gumbo2176 wrote:Well, between steady rains, high humidity and a mild winter that has allowed pests to explode in the garden, I once again am losing way more tomatoes to the compost pile than I'm bringing inside. Over half my tomato plants are suffering some fungal issues and will be pulled to try to stop it from advancing. I said this last year to my wife that I was done with tomato plants when 3 out of 4 ripening tomatoes split open due to heavy rainfall, but I'm just a glutton for frustration I guess and put in over 2 dozen plants late this spring.
I am now convinced that tomatoes are not going to do well in my garden with 3 bad years in a row and not enough space to properly rotate the crop to help alleviate the issues I'm having. Next year it will be more beans and peppers and I'll get my tomatoes on the roadside when they come ripe and ready to sell.
Hate to hear that Gumbo, but I have "been there, pulled many". I finally concluded that my main issue was Southern Bacterial Wilt, that happens mainly in hot humid environments. Plants would be four feet tall one day, loaded with tennis ball size tomatoes, and then wilt away the next day. Boom, gone. I did eat a lot of fried green tomato sandwiches, though.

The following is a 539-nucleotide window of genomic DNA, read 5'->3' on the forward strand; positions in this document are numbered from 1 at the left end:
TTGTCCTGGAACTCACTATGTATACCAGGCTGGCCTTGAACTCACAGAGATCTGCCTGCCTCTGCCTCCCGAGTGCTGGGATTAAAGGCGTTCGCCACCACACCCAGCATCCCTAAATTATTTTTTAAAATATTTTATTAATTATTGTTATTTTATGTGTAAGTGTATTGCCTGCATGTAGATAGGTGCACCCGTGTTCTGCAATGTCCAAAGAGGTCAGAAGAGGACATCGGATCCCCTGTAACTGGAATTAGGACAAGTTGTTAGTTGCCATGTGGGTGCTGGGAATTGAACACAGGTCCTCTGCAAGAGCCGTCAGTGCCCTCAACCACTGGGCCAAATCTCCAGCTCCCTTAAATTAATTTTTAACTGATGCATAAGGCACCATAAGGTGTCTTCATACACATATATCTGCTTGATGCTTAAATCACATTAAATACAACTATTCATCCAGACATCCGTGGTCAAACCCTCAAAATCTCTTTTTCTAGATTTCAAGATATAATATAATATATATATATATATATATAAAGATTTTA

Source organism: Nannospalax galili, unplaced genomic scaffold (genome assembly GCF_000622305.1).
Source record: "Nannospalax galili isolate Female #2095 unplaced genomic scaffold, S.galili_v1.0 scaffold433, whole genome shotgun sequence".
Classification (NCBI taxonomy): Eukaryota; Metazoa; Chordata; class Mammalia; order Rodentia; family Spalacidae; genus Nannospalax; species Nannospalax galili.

I am with you in that rotation is too difficult, so I opted for big containers.
I fill the bottom third with oak leaves, and then fresh top soil from some farmland about an hour away. I grow tomatoes one year, then try again the next year. If plant dies then I pull it and plant corn or okra. During winter the bad soil is dumped into another area of the garden for peppers, etc and the Pot is refilled for tomato growing.